Therapy dogs bring relief for Conn. responders
Spartacus and Dascha will help treat and sooth responders who experience tragedies and stressful situations
New Haven Register
WEST HAVEN, Conn. — From here on out, if anything horrible happens in West Haven or there’s a troubling fire or accident, West Shore firefighters and victims alike will get help from a sweet, warm and furry source of comfort lifted straight from the Newtown playbook.
Their names are Spartacus and Dascha. They may drool a little, but they have big hearts.
Dascha and Spartacus work with a Milford-based volunteer group, K9 First Responders Inc., which on Tuesday conducted its fourth training session with the West Shore Fire Department.
“I get goosebumps” watching the dogs work, said West Shore Fire Chief Patrick Pickering before the training session at the Benham Hill Fire Station. “To put it into words is one thing, but to actually see it go on in front of you...”
Pickering called the dogs “a powerful tool,” both for use with victims and internally to help treat and sooth firefighters who experience tragedies and stressful situations.
Asked about the protocols for the dogs’ use, he said, “If you see a need, then there’s a need.”
Back in the days immediately following the Dec. 14, 2012, shootings at Sandy Hook Elementary School, Newtown was deluged with offers of assistance.
In the wake of the slayings of 20 first-graders and six educators, as well as the mother of shooter Adam Lanza, people from all over poured in to help — some accompanied by loving, playful and often deeply intuitive and empathetic therapy dogs.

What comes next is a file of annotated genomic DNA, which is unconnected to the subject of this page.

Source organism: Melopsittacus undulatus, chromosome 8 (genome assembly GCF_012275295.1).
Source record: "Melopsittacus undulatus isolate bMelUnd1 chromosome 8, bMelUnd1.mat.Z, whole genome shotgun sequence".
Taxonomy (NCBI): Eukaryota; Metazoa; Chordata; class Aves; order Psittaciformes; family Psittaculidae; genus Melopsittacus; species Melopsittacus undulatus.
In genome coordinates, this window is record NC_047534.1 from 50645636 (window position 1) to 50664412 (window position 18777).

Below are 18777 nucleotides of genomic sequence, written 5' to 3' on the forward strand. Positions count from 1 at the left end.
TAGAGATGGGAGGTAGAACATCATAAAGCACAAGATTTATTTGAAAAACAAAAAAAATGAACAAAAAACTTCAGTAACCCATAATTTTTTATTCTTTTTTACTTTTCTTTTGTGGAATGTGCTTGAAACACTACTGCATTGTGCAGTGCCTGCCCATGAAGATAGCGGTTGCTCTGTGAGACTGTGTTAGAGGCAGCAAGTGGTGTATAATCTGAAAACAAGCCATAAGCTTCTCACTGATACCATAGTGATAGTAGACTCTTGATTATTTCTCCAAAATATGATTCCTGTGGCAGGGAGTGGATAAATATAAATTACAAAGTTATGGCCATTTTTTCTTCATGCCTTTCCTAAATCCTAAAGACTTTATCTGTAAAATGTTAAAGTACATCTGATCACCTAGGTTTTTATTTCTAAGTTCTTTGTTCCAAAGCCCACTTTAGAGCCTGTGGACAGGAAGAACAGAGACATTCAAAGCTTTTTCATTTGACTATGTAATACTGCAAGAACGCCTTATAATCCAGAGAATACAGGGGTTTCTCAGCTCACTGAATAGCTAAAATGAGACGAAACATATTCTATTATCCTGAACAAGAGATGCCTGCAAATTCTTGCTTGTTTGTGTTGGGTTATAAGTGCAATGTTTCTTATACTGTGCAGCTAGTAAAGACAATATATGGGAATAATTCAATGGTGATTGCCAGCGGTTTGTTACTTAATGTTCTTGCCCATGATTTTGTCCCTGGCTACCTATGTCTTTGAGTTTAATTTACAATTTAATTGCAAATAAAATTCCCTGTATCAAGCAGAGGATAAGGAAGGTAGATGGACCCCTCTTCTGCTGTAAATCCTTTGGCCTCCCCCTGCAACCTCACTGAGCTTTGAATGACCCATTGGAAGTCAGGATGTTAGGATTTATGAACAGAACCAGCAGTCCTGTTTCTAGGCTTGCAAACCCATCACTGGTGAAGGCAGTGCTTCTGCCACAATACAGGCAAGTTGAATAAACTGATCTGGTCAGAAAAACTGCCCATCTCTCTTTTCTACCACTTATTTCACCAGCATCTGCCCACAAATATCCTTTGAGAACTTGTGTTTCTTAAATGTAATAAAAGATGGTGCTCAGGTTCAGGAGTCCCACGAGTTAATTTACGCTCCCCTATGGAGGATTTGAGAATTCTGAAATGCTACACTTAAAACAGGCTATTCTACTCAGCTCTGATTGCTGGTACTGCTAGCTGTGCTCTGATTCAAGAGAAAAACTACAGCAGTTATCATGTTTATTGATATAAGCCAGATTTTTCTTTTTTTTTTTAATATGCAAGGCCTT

As it turned out, the unconditional love and canine empathy provided by the dogs proved to be a deeply resonant source of comfort for some of the families who lost loved ones.
That prompted the parents of slain Sandy Hook first-grader Charlotte Bacon — whose brother, Guy, bonded tightly with one therapy dog that helped cushion the blow when the time came to return to school — to form their own organization, Charlotte’s Litter, to encourage the dogs’ use in the future.
JoAnn and Joel Bacon already had links to West Haven, home to the seaside “Where Angels Play” playground that the Sandy Ground Project built in their daughter’s memory last year.
Now they will have another one, as K9 First Responders, one of the partners of Charlotte’s Litter and its sister organization, Newtown Kindness, becomes a resource the West Shore department, one of the three fire departments serving parts of West Haven, can draw on at any time.
In general, one key in post-disaster Newtown was not to have reminders of the past.
But “crisis dogs were the exception,” K9 First Responders Executive Director Brad Cole — who handles Spartacus, a big, beautiful, 6-year-old, 125-pound Akita — explained to firefighters Tuesday morning.
Cole, who also responded with Spartacus after the April 25, 2014, slaying of Jonathan Law High School student Maren Sanchez, said that in that case, when school resumed, “the students came in and went right for the dogs.”